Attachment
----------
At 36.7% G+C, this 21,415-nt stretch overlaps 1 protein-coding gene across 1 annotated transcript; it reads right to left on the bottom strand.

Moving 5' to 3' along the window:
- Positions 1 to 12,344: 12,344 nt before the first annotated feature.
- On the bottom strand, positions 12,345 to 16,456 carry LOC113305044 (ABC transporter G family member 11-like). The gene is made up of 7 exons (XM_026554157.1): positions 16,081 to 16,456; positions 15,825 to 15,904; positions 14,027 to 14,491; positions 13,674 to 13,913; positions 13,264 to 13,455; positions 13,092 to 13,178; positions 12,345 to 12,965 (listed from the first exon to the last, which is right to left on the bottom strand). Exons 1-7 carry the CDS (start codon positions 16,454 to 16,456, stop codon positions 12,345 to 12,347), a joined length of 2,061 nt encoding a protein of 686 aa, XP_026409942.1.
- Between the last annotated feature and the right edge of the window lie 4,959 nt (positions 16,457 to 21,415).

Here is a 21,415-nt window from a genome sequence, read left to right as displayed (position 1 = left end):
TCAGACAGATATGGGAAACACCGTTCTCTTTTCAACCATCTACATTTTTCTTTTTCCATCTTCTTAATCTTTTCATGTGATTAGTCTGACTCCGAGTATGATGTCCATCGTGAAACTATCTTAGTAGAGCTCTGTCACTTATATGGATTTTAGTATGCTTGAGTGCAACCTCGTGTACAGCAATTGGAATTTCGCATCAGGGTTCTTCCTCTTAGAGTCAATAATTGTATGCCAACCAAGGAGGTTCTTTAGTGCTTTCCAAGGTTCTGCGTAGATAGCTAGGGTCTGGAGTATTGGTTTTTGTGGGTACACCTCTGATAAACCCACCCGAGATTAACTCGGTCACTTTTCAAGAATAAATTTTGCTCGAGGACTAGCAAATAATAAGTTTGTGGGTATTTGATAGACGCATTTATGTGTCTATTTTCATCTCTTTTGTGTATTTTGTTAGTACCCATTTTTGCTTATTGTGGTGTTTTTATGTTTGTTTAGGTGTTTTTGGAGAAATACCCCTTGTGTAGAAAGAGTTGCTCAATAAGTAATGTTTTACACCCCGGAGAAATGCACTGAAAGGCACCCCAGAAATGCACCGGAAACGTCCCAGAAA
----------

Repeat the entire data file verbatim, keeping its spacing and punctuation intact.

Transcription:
At 36.7% G+C, this 21,415-nt stretch overlaps 1 protein-coding gene across 1 annotated transcript; it reads right to left on the bottom strand.

Moving 5' to 3' along the window:
- Positions 1 to 12,344: 12,344 nt before the first annotated feature.
- On the bottom strand, positions 12,345 to 16,456 carry LOC113305044 (ABC transporter G family member 11-like). The gene is made up of 7 exons (XM_026554157.1): positions 16,081 to 16,456; positions 15,825 to 15,904; positions 14,027 to 14,491; positions 13,674 to 13,913; positions 13,264 to 13,455; positions 13,092 to 13,178; positions 12,345 to 12,965 (listed from the first exon to the last, which is right to left on the bottom strand). Exons 1-7 carry the CDS (start codon positions 16,454 to 16,456, stop codon positions 12,345 to 12,347), a joined length of 2,061 nt encoding a protein of 686 aa, XP_026409942.1.
- Between the last annotated feature and the right edge of the window lie 4,959 nt (positions 16,457 to 21,415).

Here is a 21,415-nt window from a genome sequence, read left to right as displayed (position 1 = left end):
TCAGACAGATATGGGAAACACCGTTCTCTTTTCAACCATCTACATTTTTCTTTTTCCATCTTCTTAATCTTTTCATGTGATTAGTCTGACTCCGAGTATGATGTCCATCGTGAAACTATCTTAGTAGAGCTCTGTCACTTATATGGATTTTAGTATGCTTGAGTGCAACCTCGTGTACAGCAATTGGAATTTCGCATCAGGGTTCTTCCTCTTAGAGTCAATAATTGTATGCCAACCAAGGAGGTTCTTTAGTGCTTTCCAAGGTTCTGCGTAGATAGCTAGGGTCTGGAGTATTGGTTTTTGTGGGTACACCTCTGATAAACCCACCCGAGATTAACTCGGTCACTTTTCAAGAATAAATTTTGCTCGAGGACTAGCAAATAATAAGTTTGTGGGTATTTGATAGACGCATTTATGTGTCTATTTTCATCTCTTTTGTGTATTTTGTTAGTACCCATTTTTGCTTATTGTGGTGTTTTTATGTTTGTTTAGGTGTTTTTGGAGAAATACCCCTTGTGTAGAAAGAGTTGCTCAATAAGTAATGTTTTACACCCCGGAGAAATGCACTGAAAGGCACCCCAGAAATGCACCGGAAACGTCCCAGAAA